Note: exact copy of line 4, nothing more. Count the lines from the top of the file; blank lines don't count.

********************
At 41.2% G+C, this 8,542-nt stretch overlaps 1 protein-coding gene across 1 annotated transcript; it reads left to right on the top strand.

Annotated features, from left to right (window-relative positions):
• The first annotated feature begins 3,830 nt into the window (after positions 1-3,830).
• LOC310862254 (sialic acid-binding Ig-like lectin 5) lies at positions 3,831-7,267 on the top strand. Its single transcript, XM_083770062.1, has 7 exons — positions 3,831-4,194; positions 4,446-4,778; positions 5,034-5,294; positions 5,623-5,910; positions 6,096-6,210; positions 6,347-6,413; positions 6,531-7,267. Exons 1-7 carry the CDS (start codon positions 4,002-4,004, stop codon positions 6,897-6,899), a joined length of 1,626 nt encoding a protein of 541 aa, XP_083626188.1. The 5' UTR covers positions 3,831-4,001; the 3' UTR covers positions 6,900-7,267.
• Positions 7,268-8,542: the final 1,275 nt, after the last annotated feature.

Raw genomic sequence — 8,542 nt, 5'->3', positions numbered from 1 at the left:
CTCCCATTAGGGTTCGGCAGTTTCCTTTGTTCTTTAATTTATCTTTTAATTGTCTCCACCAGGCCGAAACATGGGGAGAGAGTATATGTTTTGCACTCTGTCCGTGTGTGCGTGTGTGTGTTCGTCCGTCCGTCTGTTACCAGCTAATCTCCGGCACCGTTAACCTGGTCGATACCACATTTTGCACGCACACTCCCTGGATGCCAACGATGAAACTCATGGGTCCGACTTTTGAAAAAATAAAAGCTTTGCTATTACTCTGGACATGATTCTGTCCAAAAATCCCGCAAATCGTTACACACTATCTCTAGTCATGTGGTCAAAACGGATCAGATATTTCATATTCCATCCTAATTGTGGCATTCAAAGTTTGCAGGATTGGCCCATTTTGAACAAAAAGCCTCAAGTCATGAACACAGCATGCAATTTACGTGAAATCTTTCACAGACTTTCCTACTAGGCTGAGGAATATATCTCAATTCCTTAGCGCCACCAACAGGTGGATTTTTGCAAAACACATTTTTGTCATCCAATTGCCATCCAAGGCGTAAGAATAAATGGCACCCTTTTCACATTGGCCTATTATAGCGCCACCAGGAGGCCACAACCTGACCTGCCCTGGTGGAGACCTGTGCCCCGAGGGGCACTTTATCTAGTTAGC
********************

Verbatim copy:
• LOC310862254 (sialic acid-binding Ig-like lectin 5) lies at positions 3,831-7,267 on the top strand. Its single transcript, XM_083770062.1, has 7 exons — positions 3,831-4,194; positions 4,446-4,778; positions 5,034-5,294; positions 5,623-5,910; positions 6,096-6,210; positions 6,347-6,413; positions 6,531-7,267. Exons 1-7 carry the CDS (start codon positions 4,002-4,004, stop codon positions 6,897-6,899), a joined length of 1,626 nt encoding a protein of 541 aa, XP_083626188.1. The 5' UTR covers positions 3,831-4,001; the 3' UTR covers positions 6,900-7,267.